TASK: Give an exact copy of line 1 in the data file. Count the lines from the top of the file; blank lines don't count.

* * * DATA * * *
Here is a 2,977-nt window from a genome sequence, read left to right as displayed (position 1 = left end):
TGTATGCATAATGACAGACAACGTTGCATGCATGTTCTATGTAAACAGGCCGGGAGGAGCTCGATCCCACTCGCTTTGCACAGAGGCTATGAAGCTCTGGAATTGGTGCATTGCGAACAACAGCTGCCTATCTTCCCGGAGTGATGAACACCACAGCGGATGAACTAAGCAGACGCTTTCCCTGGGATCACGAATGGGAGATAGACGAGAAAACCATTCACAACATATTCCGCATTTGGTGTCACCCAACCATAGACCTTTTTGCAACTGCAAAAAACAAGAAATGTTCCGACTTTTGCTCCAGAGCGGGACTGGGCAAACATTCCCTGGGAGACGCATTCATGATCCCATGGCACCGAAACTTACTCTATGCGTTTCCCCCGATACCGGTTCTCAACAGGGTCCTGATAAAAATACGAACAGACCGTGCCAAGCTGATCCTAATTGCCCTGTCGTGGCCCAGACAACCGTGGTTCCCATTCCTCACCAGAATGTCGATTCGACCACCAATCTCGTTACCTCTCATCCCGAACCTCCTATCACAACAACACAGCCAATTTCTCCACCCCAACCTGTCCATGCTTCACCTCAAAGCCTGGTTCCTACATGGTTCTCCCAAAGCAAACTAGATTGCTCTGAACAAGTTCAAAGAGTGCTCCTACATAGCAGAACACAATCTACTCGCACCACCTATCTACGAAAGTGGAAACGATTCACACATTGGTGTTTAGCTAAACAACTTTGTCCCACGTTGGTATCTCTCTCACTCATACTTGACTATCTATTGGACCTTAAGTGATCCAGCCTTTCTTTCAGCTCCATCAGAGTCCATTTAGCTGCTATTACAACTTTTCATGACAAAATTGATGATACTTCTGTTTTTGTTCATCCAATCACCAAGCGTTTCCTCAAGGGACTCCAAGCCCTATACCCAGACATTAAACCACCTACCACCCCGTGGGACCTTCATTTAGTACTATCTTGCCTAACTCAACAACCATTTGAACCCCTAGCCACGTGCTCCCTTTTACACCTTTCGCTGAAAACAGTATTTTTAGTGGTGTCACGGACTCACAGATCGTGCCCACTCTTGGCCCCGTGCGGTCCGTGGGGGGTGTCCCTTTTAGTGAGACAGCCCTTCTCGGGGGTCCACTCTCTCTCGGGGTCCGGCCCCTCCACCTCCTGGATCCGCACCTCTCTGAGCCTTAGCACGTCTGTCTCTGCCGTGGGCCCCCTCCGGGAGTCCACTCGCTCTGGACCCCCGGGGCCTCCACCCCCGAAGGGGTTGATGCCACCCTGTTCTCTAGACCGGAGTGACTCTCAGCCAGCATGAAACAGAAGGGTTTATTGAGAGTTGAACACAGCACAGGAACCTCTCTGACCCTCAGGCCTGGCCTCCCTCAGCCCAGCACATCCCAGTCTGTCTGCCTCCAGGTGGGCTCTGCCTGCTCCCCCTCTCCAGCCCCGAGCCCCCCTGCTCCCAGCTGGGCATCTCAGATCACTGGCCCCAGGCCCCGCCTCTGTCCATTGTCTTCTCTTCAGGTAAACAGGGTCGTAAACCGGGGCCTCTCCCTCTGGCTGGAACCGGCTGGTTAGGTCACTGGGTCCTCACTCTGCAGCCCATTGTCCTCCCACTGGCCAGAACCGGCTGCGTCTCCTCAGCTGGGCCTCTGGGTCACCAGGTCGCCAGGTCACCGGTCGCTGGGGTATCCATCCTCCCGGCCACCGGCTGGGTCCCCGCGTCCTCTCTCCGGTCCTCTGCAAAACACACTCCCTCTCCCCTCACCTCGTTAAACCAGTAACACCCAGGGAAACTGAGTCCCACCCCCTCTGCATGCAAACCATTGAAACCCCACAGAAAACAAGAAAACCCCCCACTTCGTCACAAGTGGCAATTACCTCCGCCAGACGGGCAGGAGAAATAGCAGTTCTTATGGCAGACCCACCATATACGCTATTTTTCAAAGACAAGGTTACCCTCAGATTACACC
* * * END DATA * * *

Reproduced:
Here is a 2,977-nt window from a genome sequence, read left to right as displayed (position 1 = left end):